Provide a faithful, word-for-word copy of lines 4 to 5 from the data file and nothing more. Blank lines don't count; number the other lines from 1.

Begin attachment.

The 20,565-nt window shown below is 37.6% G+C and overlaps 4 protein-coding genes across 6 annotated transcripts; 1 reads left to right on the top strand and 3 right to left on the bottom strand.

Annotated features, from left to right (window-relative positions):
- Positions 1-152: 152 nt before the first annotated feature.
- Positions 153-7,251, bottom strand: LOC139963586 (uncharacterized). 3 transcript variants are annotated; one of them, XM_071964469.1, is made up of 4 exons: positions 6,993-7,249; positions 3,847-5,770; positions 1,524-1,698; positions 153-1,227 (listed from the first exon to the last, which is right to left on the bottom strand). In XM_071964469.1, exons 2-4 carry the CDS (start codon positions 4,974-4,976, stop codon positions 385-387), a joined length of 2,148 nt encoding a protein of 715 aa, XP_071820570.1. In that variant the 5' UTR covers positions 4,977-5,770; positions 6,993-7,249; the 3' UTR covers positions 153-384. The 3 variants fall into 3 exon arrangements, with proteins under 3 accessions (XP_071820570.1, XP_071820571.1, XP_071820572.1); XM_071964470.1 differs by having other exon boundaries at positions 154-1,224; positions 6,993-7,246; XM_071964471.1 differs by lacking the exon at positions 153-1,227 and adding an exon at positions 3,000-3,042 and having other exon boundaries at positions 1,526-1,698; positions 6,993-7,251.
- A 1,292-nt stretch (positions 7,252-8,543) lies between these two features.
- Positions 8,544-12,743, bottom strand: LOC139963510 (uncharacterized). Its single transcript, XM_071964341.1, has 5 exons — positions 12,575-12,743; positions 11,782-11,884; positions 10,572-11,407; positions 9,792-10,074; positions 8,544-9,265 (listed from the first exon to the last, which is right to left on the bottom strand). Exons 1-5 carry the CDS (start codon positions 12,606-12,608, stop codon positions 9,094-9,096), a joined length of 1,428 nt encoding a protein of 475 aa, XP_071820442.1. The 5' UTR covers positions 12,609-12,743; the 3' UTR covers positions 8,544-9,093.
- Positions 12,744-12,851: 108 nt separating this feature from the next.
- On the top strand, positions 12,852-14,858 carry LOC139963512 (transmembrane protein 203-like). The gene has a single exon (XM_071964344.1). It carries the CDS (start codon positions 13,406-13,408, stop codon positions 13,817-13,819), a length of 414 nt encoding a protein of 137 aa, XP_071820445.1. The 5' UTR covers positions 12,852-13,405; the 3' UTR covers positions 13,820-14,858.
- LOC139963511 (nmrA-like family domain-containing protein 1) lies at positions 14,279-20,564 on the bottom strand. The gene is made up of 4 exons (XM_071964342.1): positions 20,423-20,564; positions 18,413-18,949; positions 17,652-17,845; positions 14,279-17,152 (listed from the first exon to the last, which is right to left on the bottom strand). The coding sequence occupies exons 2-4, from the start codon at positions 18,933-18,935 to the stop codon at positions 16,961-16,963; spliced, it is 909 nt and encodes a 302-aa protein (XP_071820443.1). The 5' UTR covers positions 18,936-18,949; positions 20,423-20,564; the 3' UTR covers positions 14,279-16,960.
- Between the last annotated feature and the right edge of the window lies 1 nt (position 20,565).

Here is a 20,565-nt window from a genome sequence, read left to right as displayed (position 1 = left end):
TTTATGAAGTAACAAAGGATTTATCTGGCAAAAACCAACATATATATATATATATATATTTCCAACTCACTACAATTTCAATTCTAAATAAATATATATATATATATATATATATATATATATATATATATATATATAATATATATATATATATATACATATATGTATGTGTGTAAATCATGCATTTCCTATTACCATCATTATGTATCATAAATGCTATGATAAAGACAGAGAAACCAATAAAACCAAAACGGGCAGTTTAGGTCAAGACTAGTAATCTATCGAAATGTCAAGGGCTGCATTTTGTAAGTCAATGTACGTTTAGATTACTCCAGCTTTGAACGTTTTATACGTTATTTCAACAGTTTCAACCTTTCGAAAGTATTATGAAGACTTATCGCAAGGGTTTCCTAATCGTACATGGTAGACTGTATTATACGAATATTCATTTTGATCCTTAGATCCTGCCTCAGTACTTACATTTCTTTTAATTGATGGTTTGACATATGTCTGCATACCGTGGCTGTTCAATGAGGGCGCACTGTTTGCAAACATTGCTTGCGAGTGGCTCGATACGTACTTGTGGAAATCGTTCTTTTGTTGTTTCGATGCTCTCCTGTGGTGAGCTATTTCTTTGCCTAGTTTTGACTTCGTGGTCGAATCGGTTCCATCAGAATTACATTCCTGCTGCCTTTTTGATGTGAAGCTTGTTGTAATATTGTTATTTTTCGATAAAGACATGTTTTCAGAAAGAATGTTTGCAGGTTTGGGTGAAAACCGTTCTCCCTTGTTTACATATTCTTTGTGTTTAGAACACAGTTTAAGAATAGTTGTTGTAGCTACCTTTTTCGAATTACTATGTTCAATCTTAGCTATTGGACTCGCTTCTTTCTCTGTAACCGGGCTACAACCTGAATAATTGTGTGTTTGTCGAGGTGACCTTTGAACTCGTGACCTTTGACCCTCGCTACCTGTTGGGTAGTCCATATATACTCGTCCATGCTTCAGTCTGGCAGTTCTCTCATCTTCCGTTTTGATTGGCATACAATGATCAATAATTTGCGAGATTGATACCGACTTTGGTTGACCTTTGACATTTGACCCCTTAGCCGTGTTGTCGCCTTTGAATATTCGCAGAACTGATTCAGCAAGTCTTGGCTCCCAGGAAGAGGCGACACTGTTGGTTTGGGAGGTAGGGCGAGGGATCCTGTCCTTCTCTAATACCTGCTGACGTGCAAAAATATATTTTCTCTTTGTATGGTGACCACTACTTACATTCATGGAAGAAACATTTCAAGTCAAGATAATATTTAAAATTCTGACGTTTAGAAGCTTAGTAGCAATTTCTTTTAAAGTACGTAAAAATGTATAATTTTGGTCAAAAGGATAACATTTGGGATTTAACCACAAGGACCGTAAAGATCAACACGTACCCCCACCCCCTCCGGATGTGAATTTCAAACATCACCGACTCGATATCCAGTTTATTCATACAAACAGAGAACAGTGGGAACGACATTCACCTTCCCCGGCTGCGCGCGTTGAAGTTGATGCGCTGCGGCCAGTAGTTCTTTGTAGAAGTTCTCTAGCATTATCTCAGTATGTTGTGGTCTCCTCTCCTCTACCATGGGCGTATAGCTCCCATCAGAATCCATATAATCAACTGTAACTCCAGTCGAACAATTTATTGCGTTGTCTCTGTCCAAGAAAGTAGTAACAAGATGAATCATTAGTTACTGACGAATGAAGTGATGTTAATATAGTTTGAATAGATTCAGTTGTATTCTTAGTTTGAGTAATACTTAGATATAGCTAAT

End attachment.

- Positions 153-7,251, bottom strand: LOC139963586 (uncharacterized). 3 transcript variants are annotated; one of them, XM_071964469.1, is made up of 4 exons: positions 6,993-7,249; positions 3,847-5,770; positions 1,524-1,698; positions 153-1,227 (listed from the first exon to the last, which is right to left on the bottom strand). In XM_071964469.1, exons 2-4 carry the CDS (start codon positions 4,974-4,976, stop codon positions 385-387), a joined length of 2,148 nt encoding a protein of 715 aa, XP_071820570.1. In that variant the 5' UTR covers positions 4,977-5,770; positions 6,993-7,249; the 3' UTR covers positions 153-384. The 3 variants fall into 3 exon arrangements, with proteins under 3 accessions (XP_071820570.1, XP_071820571.1, XP_071820572.1); XM_071964470.1 differs by having other exon boundaries at positions 154-1,224; positions 6,993-7,246; XM_071964471.1 differs by lacking the exon at positions 153-1,227 and adding an exon at positions 3,000-3,042 and having other exon boundaries at positions 1,526-1,698; positions 6,993-7,251.
- A 1,292-nt stretch (positions 7,252-8,543) lies between these two features.